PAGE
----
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For more than four decades, Fenwick & West LLP has helped some of the world’s most recognized companies become, and remain, market leaders. From emerging enterprises to large public corporations, our clients are leaders in the technology, life sciences and cleantech sectors and are fundamentally changing the world through rapid innovation.  MORE >

Fenwick & West was founded in 1972 in the heart of Silicon Valley—before “Silicon Valley” existed—by four visionary lawyers who left a top-tier New York law firm to pursue their shared belief that technology would revolutionize the business world and to pioneer the legal work for those technological innovations. In order to be most effective, they decided they needed to move to a location close to primary research and technology development. These four attorneys opened their first office in downtown Palo Alto, and Fenwick became one of the first technology law firms in the world.  MORE >

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Year after year, Fenwick & West is honored for excellence in the legal profession. Many of our attorneys are recognized as leaders in their respective fields, and our Corporate, Tax, Litigation and Intellectual Property Practice Groups consistently receive top national and international rankings, including:

  • Named Technology Group of the Year by Law360
  • Ranked #1 in the Americas for number of technology deals in 2015 by Mergermarket
  • Nearly 20 percent of Fenwick partners are ranked by Chambers
  • Consistently ranked among the top 10 law firms in the U.S. for diversity
  • Recognized as having top mentoring and pro bono programs by Euromoney

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Doctoring The Lilly Doctrine

September 01, 2009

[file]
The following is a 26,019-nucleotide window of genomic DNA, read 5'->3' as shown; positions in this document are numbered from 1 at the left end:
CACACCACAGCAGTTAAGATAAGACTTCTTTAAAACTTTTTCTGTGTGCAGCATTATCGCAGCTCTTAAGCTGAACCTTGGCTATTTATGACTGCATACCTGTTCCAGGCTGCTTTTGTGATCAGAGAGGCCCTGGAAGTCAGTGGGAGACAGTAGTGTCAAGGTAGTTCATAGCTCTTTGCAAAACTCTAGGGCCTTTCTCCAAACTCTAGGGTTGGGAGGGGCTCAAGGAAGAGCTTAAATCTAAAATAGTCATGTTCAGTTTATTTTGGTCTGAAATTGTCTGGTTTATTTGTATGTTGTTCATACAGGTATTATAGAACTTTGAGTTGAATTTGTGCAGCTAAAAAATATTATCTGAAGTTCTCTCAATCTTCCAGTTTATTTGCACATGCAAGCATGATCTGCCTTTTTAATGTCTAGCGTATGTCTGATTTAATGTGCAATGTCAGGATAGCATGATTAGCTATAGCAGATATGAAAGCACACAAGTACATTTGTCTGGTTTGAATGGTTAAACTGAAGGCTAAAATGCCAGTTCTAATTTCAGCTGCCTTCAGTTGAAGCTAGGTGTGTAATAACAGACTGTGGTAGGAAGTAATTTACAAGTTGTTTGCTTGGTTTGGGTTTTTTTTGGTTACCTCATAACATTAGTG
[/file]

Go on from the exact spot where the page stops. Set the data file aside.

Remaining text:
Michael Shuster, Ph.D., partner in the Intellectual Property Group and Co-Chair of the Life Sciences Group at Fenwick & West LLP, was recently quoted in the BioCentury article, "Doctoring The Lilly Doctrine."

For more than a decade confusion has plagued the Biotech industry regarding the written description requirement for patents. The CAFC now has the opportunity to clear the air by rehearing Ariad v. Lilly, which may determine how much space early-stage researchers will be able to claim.

Prior to 1997, the CAFC considered "written description" wording of section 112 as a modifier of the "enablement" requirement, and not as a separate requirement. That changed with Regents of the University of California v. Eli Lilly and Co., which introduced what is know as the "Lilly Doctrine."

The suit accused Lilly of infringing two patents related to recombinant human insulin. The ruling effectively separated the enablement and written description requirements.

"They had clearly achieved enablement because they described exactly what to do, but they did not have the recombinant human insulin in their possession," Shuster, partner with Fenwick & West told BioCentury. Furthermore, Shuster added, "since Lilly, biotech patents have been held to a de facto reduction to practice standard. Lilly was the first time the Federal Circuit said the written description has to match what you've actually done."

The next landmark case was University of Rochester v. G.D. Searle & Co., Inc., which involved the University's patent (no. 6,048,850) that covered a method of treating pain and inflammation. Shuster stated, "Rochester reiterated Lilly in holding that describing the needed compound by its desired function or activity is not adequate written description because it does not show possession of the compound."

After Rochester, Ariad had little hope of prevailing against Lilly's appeal due to the similarity between the two cases, which both revolved around method-of-treatment claims. The CAFC is divided on the issue of whether the written description requirement should be separate from the enablement requirement, and now the Ariad case puts the dichotomy before the full court.

"It has been my view for a long time that the way the law has shaken out since Lilly means it will be very difficult for Universities that do pioneering work to get full protection that is commensurate with their contributions to the art," said Shuster.

According to Shuster, very broad claims could impede a downstream developer's freedom to operate or stymie the developer's ability to protect its own claims. If the patent holder wants too much, then a would-be-developer could decide to abandon the space altogether rather than pursue the work and let the courts decide whether the claims are too broad, a la Rochester.

Read the complete article on the BioCentury website (subscription required).